Five Guys Named Moe brings the toe-tapping tunes of Louis Jordan together in one smash-hit musical marvel. We review the energetic and unmissable show
Words Helen Brown
The unmissable Five Guys Named Moe at Marble Arch Theatre
Nearly 30 years ago, five fun-loving guys named Moe burst onto the Theatre Royal Stratford East stage to showcase the toe-tapping hits of Louis ‘King of the Jukebox’ Jordan. Created by The Wire’s Clarke Peters, the show enjoyed a four-year stint in the West End in 2010 with Peters assuming the lead role, and is now back in an all-singing, all-dancing revival for a modern audience in Marble Arch. The revue caused a sensation back then and has again set the London theatre scene alight with Peters this time in the director’s chair.
Effervescent saxophonist Louis Jordan was one of the chief architects and prime originators of the Rhythm & Blues idiom. His trailblazing repertoire bridged the gap between jazz and original R&B establishing him as one of the most pioneering musicians of his time. Five Guys Named Moe harnesses his irresistible hits to tell the tale of Nomax, a whiskey-dependant underdog, played with disarrayed humour by Edward Baruwa, whose life is falling in a loveless downward spiral. Listening to the radio one night, he slips into a booze-fuelled stupor and is visited by five guys – yes, you guessed it – named Moe, intent on setting him on the straight and narrow by way of Louis Jordan songs. The inexplicable appearance of these suave and ghostly music-meisters – Big Moe, Know Moe, Little Moe, Four-Eyed Moe and Eat Moe – go unchallenged as they set off on what becomes a slick and exuberant tribute to the healing power of music.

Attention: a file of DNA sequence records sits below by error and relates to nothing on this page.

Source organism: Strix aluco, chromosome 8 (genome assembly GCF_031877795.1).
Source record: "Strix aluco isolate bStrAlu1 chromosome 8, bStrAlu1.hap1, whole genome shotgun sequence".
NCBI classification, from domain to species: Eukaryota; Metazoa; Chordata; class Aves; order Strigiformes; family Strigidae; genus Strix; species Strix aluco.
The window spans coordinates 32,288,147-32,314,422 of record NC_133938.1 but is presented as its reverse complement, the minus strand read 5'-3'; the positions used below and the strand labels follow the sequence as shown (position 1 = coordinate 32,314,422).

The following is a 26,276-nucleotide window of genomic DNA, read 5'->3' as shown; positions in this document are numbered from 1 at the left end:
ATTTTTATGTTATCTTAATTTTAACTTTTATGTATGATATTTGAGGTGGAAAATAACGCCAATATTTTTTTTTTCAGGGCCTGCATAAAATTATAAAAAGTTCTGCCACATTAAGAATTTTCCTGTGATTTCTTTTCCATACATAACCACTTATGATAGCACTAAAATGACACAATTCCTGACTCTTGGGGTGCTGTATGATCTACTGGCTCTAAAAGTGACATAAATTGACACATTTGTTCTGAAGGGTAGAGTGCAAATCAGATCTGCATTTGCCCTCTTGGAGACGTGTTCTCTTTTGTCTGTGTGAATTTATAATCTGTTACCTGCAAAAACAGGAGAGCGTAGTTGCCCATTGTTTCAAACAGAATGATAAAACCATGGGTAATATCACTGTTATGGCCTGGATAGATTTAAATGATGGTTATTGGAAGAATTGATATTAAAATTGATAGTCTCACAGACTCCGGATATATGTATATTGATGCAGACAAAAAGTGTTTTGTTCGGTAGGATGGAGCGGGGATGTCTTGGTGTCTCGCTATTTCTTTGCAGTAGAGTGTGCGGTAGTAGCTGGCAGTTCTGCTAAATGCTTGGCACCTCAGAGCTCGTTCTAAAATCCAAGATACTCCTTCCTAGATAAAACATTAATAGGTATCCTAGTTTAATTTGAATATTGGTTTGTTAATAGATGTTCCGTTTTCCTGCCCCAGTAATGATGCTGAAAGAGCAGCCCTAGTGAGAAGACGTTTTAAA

That’s it for the plot, which leaves a lot to be desired but that’s beside the point. By definition of a jukebox musical, what ensues is a compilation of some seriously funky tunes connected by a loose lineage of comical dialogue. Much to Nomax’s displeasure, we’re treated to song after song from the depths of Louis Jordan’s career, slickly delivered in part by a brilliant six-piece band led by Steve Hill. Andrew Wright’s choreography is tight and witty, the singing accomplished and the energy interminable. The six stars have charisma by the bucket-load and maintain a feel-good party atmosphere evocative of smoky, rock ‘n’ roll nights spent in an underground jazz bar.
This is reinforced by the show’s setting which transports audiences from grimy Oxford Street to New Orleans via a purpose-built, 600-seated tent that sits in incongruous glory on a corner of Hyde Park. On entering, audiences are met with Southern-style wrought-iron columns, popcorn vendors and a bar serving cocktails of the era. Inside, Peters has constructed a lavish in-the-round staging with those in the pit sitting at bar tables, cabaret-style, while a revolving circular walkway allows the Moes to leap, dance and shimmy amongst the audience. The performance zings with energy and culminates in a night of total fun.